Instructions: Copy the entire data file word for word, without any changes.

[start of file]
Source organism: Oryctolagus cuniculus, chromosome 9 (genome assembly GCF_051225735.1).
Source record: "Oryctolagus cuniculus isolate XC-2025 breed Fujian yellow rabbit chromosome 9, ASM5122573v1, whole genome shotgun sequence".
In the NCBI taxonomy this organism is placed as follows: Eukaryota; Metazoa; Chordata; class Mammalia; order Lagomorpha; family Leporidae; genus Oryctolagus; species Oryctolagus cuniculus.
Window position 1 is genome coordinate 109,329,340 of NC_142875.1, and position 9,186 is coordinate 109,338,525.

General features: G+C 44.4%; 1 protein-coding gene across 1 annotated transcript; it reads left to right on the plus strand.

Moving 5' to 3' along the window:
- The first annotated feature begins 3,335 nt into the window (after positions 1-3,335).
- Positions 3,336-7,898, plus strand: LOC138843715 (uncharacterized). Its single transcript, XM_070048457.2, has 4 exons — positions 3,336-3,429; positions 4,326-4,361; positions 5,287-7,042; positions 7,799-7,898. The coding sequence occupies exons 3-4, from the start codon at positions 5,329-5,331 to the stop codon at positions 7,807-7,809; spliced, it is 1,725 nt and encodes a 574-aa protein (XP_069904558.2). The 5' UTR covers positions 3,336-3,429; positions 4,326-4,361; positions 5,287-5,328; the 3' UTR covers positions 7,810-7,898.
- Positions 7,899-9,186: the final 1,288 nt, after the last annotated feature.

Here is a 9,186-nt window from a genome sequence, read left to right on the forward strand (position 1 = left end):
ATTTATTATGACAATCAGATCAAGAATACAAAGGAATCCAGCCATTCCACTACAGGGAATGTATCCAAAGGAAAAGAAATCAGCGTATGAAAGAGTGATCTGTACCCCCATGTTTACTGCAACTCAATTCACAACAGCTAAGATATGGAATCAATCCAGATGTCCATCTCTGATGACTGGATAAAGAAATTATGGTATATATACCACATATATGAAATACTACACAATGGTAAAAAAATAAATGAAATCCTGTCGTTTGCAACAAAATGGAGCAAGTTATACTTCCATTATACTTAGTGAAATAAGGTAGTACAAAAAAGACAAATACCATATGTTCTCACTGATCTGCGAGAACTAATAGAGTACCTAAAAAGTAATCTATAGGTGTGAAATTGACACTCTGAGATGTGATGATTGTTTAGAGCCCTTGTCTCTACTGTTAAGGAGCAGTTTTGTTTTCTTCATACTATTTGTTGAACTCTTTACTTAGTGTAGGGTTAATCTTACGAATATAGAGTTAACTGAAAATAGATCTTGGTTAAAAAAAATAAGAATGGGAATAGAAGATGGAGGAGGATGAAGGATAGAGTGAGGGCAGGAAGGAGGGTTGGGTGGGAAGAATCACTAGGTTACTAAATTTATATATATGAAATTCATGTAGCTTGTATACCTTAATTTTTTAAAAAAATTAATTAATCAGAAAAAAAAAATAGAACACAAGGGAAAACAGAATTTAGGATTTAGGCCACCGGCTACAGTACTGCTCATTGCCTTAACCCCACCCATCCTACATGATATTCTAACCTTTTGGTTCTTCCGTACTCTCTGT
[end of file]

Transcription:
Source organism: Oryctolagus cuniculus, chromosome 9 (genome assembly GCF_051225735.1).
Source record: "Oryctolagus cuniculus isolate XC-2025 breed Fujian yellow rabbit chromosome 9, ASM5122573v1, whole genome shotgun sequence".
In the NCBI taxonomy this organism is placed as follows: Eukaryota; Metazoa; Chordata; class Mammalia; order Lagomorpha; family Leporidae; genus Oryctolagus; species Oryctolagus cuniculus.
Window position 1 is genome coordinate 109,329,340 of NC_142875.1, and position 9,186 is coordinate 109,338,525.

General features: G+C 44.4%; 1 protein-coding gene across 1 annotated transcript; it reads left to right on the plus strand.

Moving 5' to 3' along the window:
- The first annotated feature begins 3,335 nt into the window (after positions 1-3,335).
- Positions 3,336-7,898, plus strand: LOC138843715 (uncharacterized). Its single transcript, XM_070048457.2, has 4 exons — positions 3,336-3,429; positions 4,326-4,361; positions 5,287-7,042; positions 7,799-7,898. The coding sequence occupies exons 3-4, from the start codon at positions 5,329-5,331 to the stop codon at positions 7,807-7,809; spliced, it is 1,725 nt and encodes a 574-aa protein (XP_069904558.2). The 5' UTR covers positions 3,336-3,429; positions 4,326-4,361; positions 5,287-5,328; the 3' UTR covers positions 7,810-7,898.
- Positions 7,899-9,186: the final 1,288 nt, after the last annotated feature.

Here is a 9,186-nt window from a genome sequence, read left to right on the forward strand (position 1 = left end):
ATTTATTATGACAATCAGATCAAGAATACAAAGGAATCCAGCCATTCCACTACAGGGAATGTATCCAAAGGAAAAGAAATCAGCGTATGAAAGAGTGATCTGTACCCCCATGTTTACTGCAACTCAATTCACAACAGCTAAGATATGGAATCAATCCAGATGTCCATCTCTGATGACTGGATAAAGAAATTATGGTATATATACCACATATATGAAATACTACACAATGGTAAAAAAATAAATGAAATCCTGTCGTTTGCAACAAAATGGAGCAAGTTATACTTCCATTATACTTAGTGAAATAAGGTAGTACAAAAAAGACAAATACCATATGTTCTCACTGATCTGCGAGAACTAATAGAGTACCTAAAAAGTAATCTATAGGTGTGAAATTGACACTCTGAGATGTGATGATTGTTTAGAGCCCTTGTCTCTACTGTTAAGGAGCAGTTTTGTTTTCTTCATACTATTTGTTGAACTCTTTACTTAGTGTAGGGTTAATCTTACGAATATAGAGTTAACTGAAAATAGATCTTGGTTAAAAAAAATAAGAATGGGAATAGAAGATGGAGGAGGATGAAGGATAGAGTGAGGGCAGGAAGGAGGGTTGGGTGGGAAGAATCACTAGGTTACTAAATTTATATATATGAAATTCATGTAGCTTGTATACCTTAATTTTTTAAAAAAATTAATTAATCAGAAAAAAAAAATAGAACACAAGGGAAAACAGAATTTAGGATTTAGGCCACCGGCTACAGTACTGCTCATTGCCTTAACCCCACCCATCCTACATGATATTCTAACCTTTTGGTTCTTCCGTACTCTCTGT